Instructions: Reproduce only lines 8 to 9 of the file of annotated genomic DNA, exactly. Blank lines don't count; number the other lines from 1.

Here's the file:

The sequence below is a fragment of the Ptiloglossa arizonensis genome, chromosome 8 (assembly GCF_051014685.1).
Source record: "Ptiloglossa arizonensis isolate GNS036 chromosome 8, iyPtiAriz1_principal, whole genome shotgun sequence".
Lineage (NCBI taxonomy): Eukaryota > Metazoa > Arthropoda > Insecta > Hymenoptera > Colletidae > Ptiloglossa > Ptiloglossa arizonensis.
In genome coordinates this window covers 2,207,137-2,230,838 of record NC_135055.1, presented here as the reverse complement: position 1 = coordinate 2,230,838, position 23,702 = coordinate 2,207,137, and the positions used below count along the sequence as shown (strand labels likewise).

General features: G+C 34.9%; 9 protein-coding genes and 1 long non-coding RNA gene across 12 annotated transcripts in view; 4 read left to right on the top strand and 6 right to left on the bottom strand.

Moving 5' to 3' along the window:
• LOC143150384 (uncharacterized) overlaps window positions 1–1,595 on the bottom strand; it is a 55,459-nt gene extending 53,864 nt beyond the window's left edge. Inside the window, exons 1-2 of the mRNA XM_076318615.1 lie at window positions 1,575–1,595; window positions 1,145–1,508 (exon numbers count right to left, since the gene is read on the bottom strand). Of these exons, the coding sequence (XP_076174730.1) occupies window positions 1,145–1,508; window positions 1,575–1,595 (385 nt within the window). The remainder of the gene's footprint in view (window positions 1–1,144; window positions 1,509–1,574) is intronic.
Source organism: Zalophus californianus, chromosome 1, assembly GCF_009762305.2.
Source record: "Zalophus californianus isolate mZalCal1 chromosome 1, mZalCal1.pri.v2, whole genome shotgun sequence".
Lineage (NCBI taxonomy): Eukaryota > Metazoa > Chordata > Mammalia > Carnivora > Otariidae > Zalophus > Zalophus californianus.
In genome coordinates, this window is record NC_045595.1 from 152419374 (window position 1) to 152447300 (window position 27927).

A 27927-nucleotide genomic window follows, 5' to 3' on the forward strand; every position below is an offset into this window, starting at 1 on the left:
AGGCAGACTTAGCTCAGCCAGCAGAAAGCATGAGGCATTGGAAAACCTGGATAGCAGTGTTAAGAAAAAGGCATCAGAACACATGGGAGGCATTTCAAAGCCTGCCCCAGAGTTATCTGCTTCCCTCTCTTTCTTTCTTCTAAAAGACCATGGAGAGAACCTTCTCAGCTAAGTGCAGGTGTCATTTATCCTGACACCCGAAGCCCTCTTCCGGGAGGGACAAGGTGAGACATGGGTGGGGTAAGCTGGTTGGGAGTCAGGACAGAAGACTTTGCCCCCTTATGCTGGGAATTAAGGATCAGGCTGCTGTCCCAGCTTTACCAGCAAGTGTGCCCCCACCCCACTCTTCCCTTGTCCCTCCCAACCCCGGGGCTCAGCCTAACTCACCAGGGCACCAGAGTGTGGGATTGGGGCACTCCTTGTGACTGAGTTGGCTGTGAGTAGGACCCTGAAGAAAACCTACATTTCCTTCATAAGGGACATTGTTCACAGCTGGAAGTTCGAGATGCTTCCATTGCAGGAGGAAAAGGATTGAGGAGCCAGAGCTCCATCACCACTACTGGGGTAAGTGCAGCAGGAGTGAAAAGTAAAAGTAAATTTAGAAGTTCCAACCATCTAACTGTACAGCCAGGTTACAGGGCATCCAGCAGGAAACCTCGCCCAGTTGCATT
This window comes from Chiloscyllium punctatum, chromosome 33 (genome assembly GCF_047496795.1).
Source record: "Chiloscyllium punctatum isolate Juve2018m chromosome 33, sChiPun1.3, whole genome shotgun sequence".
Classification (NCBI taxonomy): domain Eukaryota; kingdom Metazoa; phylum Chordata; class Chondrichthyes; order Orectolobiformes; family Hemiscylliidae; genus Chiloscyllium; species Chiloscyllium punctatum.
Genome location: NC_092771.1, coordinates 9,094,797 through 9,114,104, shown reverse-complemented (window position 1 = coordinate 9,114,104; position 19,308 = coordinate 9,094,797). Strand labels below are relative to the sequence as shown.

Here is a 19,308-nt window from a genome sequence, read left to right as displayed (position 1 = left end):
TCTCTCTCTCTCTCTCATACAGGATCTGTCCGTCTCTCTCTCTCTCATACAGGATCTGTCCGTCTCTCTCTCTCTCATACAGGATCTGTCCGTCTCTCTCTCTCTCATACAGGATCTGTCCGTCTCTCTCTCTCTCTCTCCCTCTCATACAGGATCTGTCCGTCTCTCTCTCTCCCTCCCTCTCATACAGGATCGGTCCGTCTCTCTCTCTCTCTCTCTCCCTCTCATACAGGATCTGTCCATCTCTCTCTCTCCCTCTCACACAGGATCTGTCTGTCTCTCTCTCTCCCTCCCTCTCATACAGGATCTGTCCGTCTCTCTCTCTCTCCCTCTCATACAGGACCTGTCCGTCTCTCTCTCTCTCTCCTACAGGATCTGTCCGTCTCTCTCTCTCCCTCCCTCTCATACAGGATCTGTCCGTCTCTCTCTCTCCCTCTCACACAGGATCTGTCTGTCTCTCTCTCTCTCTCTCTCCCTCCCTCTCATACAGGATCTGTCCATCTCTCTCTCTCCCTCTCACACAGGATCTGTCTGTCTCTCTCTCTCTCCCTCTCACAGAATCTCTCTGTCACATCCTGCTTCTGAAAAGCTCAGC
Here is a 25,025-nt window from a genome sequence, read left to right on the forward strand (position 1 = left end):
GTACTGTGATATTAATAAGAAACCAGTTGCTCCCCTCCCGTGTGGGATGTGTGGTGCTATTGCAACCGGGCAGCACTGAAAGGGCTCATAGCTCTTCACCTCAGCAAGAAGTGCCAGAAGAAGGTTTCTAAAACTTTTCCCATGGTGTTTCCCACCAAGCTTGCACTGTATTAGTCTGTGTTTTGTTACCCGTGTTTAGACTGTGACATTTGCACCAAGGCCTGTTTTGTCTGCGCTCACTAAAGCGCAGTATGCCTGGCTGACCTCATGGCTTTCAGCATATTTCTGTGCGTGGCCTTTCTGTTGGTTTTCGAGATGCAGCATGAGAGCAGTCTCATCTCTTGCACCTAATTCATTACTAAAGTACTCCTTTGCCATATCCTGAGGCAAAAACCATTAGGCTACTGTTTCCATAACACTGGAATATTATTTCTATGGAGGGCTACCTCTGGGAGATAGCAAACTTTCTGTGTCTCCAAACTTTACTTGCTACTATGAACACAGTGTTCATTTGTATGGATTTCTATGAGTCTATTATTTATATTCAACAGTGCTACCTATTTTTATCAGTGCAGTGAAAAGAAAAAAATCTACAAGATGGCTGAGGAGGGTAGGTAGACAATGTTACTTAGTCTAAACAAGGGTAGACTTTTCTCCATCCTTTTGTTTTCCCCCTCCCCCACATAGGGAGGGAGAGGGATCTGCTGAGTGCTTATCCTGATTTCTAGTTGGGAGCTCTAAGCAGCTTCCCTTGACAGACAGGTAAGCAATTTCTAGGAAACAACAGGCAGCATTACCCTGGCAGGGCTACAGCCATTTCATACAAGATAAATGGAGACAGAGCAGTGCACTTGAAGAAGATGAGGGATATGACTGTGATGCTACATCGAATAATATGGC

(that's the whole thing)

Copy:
Source organism: Zalophus californianus, chromosome 1, assembly GCF_009762305.2.
Source record: "Zalophus californianus isolate mZalCal1 chromosome 1, mZalCal1.pri.v2, whole genome shotgun sequence".